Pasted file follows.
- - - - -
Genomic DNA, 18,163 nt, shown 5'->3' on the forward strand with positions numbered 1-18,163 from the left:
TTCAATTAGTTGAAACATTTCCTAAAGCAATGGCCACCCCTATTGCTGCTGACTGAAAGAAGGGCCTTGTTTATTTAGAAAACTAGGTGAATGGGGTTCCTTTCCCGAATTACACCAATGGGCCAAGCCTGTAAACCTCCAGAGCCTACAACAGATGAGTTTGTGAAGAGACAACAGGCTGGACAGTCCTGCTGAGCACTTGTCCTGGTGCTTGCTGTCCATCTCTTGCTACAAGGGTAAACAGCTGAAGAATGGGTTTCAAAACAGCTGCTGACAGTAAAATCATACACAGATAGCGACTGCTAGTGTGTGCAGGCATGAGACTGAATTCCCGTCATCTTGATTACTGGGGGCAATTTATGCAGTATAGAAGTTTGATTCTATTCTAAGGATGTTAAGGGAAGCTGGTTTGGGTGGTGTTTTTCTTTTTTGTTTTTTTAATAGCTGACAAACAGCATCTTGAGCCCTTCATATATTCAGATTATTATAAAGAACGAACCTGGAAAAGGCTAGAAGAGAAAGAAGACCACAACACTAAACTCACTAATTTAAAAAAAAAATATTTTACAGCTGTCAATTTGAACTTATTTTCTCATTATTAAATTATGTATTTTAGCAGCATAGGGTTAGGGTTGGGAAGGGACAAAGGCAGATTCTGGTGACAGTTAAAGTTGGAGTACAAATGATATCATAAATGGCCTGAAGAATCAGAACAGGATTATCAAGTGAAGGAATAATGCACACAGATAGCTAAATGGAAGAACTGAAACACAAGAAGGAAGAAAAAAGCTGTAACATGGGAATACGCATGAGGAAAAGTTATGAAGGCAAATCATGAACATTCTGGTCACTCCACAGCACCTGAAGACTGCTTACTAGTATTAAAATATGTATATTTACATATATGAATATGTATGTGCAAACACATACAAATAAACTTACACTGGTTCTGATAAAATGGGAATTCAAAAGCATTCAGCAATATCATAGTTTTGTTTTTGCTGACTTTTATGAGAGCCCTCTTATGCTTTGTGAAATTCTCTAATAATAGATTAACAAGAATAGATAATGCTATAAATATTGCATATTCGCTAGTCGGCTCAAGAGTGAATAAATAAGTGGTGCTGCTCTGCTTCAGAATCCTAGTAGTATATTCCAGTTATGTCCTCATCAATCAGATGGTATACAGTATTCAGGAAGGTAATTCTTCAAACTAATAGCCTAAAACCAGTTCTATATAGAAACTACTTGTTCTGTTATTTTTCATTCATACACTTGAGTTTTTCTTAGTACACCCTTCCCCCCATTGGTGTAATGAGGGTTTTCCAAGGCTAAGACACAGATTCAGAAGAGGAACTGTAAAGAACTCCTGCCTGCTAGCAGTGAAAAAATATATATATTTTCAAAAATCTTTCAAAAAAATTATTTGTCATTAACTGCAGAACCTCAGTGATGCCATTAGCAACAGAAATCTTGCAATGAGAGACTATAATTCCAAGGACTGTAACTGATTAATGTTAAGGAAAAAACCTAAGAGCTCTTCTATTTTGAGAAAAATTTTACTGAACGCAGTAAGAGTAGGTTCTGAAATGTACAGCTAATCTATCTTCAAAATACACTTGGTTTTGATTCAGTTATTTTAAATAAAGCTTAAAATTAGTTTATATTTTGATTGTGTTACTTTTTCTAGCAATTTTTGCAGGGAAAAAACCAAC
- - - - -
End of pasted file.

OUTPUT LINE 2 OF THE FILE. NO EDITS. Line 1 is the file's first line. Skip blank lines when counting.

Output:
TTCAATTAGTTGAAACATTTCCTAAAGCAATGGCCACCCCTATTGCTGCTGACTGAAAGAAGGGCCTTGTTTATTTAGAAAACTAGGTGAATGGGGTTCCTTTCCCGAATTACACCAATGGGCCAAGCCTGTAAACCTCCAGAGCCTACAACAGATGAGTTTGTGAAGAGACAACAGGCTGGACAGTCCTGCTGAGCACTTGTCCTGGTGCTTGCTGTCCATCTCTTGCTACAAGGGTAAACAGCTGAAGAATGGGTTTCAAAACAGCTGCTGACAGTAAAATCATACACAGATAGCGACTGCTAGTGTGTGCAGGCATGAGACTGAATTCCCGTCATCTTGATTACTGGGGGCAATTTATGCAGTATAGAAGTTTGATTCTATTCTAAGGATGTTAAGGGAAGCTGGTTTGGGTGGTGTTTTTCTTTTTTGTTTTTTTAATAGCTGACAAACAGCATCTTGAGCCCTTCATATATTCAGATTATTATAAAGAACGAACCTGGAAAAGGCTAGAAGAGAAAGAAGACCACAACACTAAACTCACTAATTTAAAAAAAAAATATTTTACAGCTGTCAATTTGAACTTATTTTCTCATTATTAAATTATGTATTTTAGCAGCATAGGGTTAGGGTTGGGAAGGGACAAAGGCAGATTCTGGTGACAGTTAAAGTTGGAGTACAAATGATATCATAAATGGCCTGAAGAATCAGAACAGGATTATCAAGTGAAGGAATAATGCACACAGATAGCTAAATGGAAGAACTGAAACACAAGAAGGAAGAAAAAAGCTGTAACATGGGAATACGCATGAGGAAAAGTTATGAAGGCAAATCATGAACATTCTGGTCACTCCACAGCACCTGAAGACTGCTTACTAGTATTAAAATATGTATATTTACATATATGAATATGTATGTGCAAACACATACAAATAAACTTACACTGGTTCTGATAAAATGGGAATTCAAAAGCATTCAGCAATATCATAGTTTTGTTTTTGCTGACTTTTATGAGAGCCCTCTTATGCTTTGTGAAATTCTCTAATAATAGATTAACAAGAATAGATAATGCTATAAATATTGCATATTCGCTAGTCGGCTCAAGAGTGAATAAATAAGTGGTGCTGCTCTGCTTCAGAATCCTAGTAGTATATTCCAGTTATGTCCTCATCAATCAGATGGTATACAGTATTCAGGAAGGTAATTCTTCAAACTAATAGCCTAAAACCAGTTCTATATAGAAACTACTTGTTCTGTTATTTTTCATTCATACACTTGAGTTTTTCTTAGTACACCCTTCCCCCCATTGGTGTAATGAGGGTTTTCCAAGGCTAAGACACAGATTCAGAAGAGGAACTGTAAAGAACTCCTGCCTGCTAGCAGTGAAAAAATATATATATTTTCAAAAATCTTTCAAAAAAATTATTTGTCATTAACTGCAGAACCTCAGTGATGCCATTAGCAACAGAAATCTTGCAATGAGAGACTATAATTCCAAGGACTGTAACTGATTAATGTTAAGGAAAAAACCTAAGAGCTCTTCTATTTTGAGAAAAATTTTACTGAACGCAGTAAGAGTAGGTTCTGAAATGTACAGCTAATCTATCTTCAAAATACACTTGGTTTTGATTCAGTTATTTTAAATAAAGCTTAAAATTAGTTTATATTTTGATTGTGTTACTTTTTCTAGCAATTTTTGCAGGGAAAAAACCAAC